Creek walks around the forest to each of his crop trees, ranging from white pine and basswood to oak and maple, with a notebook and a diameter tape, measuring his "girls." He narrates as he cuts lower limbs off small trees with a pair of garden shears: "I"m going to leave a lot of this pine," he says in one place. "I know it’s thicker than a dog’s back, but I need to grow these trees another couple decades before I can see which to keep."
Such sustainable forestry practices aren’t fully adaptable to industrial landowners. They may be profitable, but they aren’t profit-maximizing. Much of the cost comes in the amount of time spent on the land, what conservationist Wendell Berry called a high "eyes to acres" ratio. But through such practices, NIPFs could potentially move the U.S. toward resource self-sufficiency while maintaining the ecological integrity of the forest. Today, for example, the USFS supplies just five percent of the nation’s softwood lumber (compared to 25 percent a decade ago, before the spotted owl plan and restrictions on new road building). We import 33 percent of the softwood we consume, much of it from old-growth forests in Canada and Siberia.
Sustainable forestry could be encouraged by requiring landowners to submit timber management plans to state agencies, as is already required in some states. But administration is expensive and enforcement difficult, particularly among landowners protective of private property rights. Other policy changes could reduce financial pressure so that landowners don’t need to cut so hard: reduction of estate taxes that force the sale of timber or land when owners die; replacement of property taxes with timber taxes that landowners pay only when they harvest; and low-interest federal loans on standing timber that could be repaid slowly through selective harvests.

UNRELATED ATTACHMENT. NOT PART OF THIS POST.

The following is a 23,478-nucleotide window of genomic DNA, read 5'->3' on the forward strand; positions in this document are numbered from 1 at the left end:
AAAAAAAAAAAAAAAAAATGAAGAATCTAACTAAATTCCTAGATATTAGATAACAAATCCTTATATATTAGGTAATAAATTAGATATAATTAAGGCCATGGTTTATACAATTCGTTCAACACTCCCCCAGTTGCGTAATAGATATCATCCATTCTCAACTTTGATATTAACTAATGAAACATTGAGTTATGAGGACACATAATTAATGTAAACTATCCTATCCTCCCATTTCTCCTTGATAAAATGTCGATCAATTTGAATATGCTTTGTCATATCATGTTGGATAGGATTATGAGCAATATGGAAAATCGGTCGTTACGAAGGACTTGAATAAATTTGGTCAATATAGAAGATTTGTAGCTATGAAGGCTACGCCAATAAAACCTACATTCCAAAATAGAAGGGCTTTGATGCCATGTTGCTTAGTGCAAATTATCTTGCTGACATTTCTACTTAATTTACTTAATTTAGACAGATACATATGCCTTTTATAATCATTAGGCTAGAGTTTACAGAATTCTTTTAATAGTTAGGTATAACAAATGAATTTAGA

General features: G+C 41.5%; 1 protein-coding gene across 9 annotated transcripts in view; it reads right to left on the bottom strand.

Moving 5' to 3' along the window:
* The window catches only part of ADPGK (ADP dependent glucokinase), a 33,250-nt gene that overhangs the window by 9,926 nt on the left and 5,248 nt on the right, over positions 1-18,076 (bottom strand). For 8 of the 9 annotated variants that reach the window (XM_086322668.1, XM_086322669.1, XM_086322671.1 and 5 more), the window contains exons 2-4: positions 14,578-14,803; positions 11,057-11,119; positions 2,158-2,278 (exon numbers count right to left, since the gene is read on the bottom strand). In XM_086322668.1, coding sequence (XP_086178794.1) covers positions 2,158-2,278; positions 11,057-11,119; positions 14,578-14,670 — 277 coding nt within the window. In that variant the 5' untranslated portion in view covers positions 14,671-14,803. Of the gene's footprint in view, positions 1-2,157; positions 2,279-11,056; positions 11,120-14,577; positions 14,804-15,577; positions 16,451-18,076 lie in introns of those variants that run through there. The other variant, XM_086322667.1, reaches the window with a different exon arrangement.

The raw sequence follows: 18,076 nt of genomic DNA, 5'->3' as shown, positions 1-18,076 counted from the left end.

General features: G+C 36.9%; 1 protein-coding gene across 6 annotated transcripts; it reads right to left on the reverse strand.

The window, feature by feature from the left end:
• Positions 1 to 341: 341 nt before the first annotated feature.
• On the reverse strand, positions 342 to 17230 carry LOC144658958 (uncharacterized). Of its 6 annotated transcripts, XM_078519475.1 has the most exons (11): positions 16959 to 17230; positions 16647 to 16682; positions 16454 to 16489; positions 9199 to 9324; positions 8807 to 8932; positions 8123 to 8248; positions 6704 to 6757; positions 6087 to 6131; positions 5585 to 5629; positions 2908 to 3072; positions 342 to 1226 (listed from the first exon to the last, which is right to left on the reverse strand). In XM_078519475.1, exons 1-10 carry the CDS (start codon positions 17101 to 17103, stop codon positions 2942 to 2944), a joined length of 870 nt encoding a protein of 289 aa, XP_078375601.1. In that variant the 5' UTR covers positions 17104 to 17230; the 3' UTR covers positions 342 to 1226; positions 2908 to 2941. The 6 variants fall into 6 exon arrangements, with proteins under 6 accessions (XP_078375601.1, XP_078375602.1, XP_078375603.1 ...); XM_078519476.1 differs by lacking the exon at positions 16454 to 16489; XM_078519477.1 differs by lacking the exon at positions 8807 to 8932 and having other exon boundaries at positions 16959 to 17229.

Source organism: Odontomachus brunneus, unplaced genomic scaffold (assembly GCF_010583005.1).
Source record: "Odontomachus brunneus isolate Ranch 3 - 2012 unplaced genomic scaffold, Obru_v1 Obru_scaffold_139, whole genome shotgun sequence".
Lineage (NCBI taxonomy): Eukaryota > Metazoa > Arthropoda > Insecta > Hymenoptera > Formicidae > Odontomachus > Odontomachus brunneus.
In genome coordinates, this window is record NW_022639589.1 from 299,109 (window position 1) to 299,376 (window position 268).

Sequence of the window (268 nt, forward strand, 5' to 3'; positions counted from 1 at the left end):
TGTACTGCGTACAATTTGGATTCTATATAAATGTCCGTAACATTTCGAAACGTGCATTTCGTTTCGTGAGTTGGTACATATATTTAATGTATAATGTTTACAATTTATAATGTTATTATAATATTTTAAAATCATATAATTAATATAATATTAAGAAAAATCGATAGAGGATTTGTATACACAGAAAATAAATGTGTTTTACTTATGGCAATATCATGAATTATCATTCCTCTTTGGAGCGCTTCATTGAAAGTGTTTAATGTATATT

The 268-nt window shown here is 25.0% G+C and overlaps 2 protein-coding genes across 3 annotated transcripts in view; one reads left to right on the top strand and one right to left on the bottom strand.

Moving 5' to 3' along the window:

Landowners could also join forest management associations. The Nature Conservancy (TNC), for example, has developed a Forest Bank program in which landowners get a guaranteed annual return from timber if they turn over harvesting to the organization. In Wisconsin, the Timber Green cooperative allows landowners to have their wood harvested with less-invasive procedures from a selected group of loggers and foresters, then cut and dried at a coop-owned mill and solar kiln. The wood is marketed for a much higher price than they would otherwise receive. Timber certification organizations, such as the Forest Stewardship Council (FSC), now have group programs where consulting foresters pay for certification, then pass on a share of the costs to each landowner. The wood harvested from the property can be marketed for premium prices much like organic food. Finally, The Forest Trust has a database of innovative loggers and forestry consultants across the country who can help NIPFs better manage their land.
"I"m not sure how sustainable forestry should be encouraged," says David Owen, a Montana landowner. "Maybe it’s landowner education. Or maybe it’s just individual, and our children need to be brought up to respect themselves and other living things." Owen and his wife have tried to infuse a land ethic in their children by bringing them out to the property to help pile brush and mark trees, along with taking them on hikes in nearby Glacier National Park. Whether or not the children become landowners, all of them will better understand and care about the forest.